Like all young pilots, Eric was itching to get airborne and was frustrated by the lack of RAF planes and postings. But there were plenty of vacancies for pilots in the Royal Navy following the loss of the aircraft carrier, HMS Courageous, with more than 500 men, in the opening weeks of the war.
So Eric transferred to the Fleet Air Arm — where he was nicknamed ‘Winkle’ — and retrained as a naval pilot. Before long he was on HMS Audacity, an aircraft carrier escorting vital convoys between Britain and Gibraltar.
(Hat tip à mon père.)
I recently rewatched Zulu Dawn, a movie I vividly remembered from my childhood — only it turns out I didn’t vividly remember anything before the climax, which depicts the Brits’ crushing defeat at the Battle of Isandlwana.
The British, as always, are depicted as bumbling, which, in this case, is pretty well justified. The British commander, Lord Chelmsford, refuses to circle the wagons — into a Boer-style laager — or to prepare entrenchments of any sort — when facing a potentially enormous army wielding spears and clubs, where a simple palisade could become a serious force-multiplier.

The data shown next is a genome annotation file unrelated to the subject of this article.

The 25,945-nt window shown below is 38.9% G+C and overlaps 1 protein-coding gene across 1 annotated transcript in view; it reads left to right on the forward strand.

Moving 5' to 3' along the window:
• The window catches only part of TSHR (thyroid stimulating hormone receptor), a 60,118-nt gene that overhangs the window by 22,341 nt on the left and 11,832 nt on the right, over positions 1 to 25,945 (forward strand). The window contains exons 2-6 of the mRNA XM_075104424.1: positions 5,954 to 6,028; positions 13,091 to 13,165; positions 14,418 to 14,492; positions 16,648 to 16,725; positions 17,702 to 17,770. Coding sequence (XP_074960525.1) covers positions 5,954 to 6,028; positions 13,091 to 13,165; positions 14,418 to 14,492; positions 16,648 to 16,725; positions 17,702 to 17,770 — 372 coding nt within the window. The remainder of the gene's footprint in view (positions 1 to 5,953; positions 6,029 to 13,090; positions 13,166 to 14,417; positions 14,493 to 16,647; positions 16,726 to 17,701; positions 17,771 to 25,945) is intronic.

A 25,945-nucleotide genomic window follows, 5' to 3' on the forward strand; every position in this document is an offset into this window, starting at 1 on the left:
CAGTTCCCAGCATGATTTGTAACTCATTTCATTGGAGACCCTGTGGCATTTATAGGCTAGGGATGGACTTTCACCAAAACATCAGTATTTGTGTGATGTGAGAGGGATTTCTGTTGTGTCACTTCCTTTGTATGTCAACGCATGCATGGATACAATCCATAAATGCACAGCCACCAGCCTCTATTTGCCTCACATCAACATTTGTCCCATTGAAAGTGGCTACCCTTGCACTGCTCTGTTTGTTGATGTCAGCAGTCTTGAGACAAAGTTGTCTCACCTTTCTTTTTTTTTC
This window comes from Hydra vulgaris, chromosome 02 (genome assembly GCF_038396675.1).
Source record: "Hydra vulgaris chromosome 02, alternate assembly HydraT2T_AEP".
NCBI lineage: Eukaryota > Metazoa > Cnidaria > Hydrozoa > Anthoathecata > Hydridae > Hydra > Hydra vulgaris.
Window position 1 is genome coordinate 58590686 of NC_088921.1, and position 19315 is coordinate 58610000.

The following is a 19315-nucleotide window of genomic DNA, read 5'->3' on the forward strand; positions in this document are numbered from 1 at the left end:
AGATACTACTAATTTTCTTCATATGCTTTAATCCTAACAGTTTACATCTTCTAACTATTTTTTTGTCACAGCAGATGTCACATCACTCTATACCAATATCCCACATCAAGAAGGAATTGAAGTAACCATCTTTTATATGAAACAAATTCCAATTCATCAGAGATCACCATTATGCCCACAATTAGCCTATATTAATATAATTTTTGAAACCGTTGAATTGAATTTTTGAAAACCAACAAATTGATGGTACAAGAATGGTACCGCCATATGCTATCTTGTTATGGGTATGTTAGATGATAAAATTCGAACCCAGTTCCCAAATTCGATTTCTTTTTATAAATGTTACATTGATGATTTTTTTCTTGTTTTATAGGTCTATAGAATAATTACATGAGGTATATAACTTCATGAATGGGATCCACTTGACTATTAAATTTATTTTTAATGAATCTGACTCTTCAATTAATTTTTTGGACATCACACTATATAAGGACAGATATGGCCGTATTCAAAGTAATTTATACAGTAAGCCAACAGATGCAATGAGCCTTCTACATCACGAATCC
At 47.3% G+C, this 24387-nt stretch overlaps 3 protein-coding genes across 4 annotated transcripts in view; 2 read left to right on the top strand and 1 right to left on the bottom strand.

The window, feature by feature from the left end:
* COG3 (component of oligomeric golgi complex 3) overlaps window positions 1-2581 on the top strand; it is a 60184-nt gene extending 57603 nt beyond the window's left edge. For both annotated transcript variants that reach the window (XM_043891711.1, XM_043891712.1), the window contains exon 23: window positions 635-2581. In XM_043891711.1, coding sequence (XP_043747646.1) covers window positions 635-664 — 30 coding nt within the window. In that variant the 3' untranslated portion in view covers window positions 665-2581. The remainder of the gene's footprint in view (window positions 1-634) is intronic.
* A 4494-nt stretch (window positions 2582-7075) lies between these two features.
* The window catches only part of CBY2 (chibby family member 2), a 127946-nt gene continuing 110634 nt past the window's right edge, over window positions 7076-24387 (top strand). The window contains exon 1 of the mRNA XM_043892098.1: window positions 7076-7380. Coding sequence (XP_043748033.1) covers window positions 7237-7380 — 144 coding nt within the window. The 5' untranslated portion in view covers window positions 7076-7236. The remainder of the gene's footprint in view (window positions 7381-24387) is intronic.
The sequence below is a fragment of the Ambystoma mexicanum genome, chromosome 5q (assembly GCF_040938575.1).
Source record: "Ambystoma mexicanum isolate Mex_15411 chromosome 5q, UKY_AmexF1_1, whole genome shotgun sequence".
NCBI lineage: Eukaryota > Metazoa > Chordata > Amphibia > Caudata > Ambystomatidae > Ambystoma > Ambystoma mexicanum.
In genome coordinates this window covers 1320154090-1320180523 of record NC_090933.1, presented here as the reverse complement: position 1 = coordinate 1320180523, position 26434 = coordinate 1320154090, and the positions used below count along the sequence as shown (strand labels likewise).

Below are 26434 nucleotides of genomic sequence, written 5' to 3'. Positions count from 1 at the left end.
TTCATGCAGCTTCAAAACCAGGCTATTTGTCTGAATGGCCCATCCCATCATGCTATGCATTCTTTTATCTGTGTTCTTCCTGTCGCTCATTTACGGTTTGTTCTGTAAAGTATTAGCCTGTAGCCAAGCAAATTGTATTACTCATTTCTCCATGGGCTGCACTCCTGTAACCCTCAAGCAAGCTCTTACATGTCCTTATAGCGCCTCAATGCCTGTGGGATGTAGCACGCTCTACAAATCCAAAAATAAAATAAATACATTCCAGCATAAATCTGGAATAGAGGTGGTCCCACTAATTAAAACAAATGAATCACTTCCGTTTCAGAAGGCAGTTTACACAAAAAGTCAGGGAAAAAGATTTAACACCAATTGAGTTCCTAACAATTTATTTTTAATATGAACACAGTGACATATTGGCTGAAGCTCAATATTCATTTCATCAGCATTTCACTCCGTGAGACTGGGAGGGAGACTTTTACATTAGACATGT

I’ve always heard the famed Zulu spear referred to as an assegai, by the way, but that’s not a Zulu term. Assegai is a Berber word for spear, which somehow became the English word for any African spear. Shaka’s innovative short-hafted spear with a sword-like blade, designed for close combat, was dubbed the iklwa — a grisly bit of onomatopoeia for the sound it made when pulled from a victim.
The film depicts the British soldiers running out of ammunition and has the old stickler of a quartermaster doling out boxes of ammo by the book, one at a time, to soldiers who have waited in a proper queue, which doesn’t seem to have happened in real life.
The Martini-Henry rifle the soldiers were using was a single-shot rifle. It was a breech-loader, but it wasn’t a magazine-rifle. In ideal conditions — at the range, with ammunition laid out ahead of time — a marksman might achieve 20 aimed rounds per minute at a target 200 yards away, but, in less than ideal conditions, soldiers were expected to shoot maybe five rounds per minute. The 1884 edition of the Field Exercise Manual, which came out after the Battle of Isandlwana, explains the prevailing philosophy: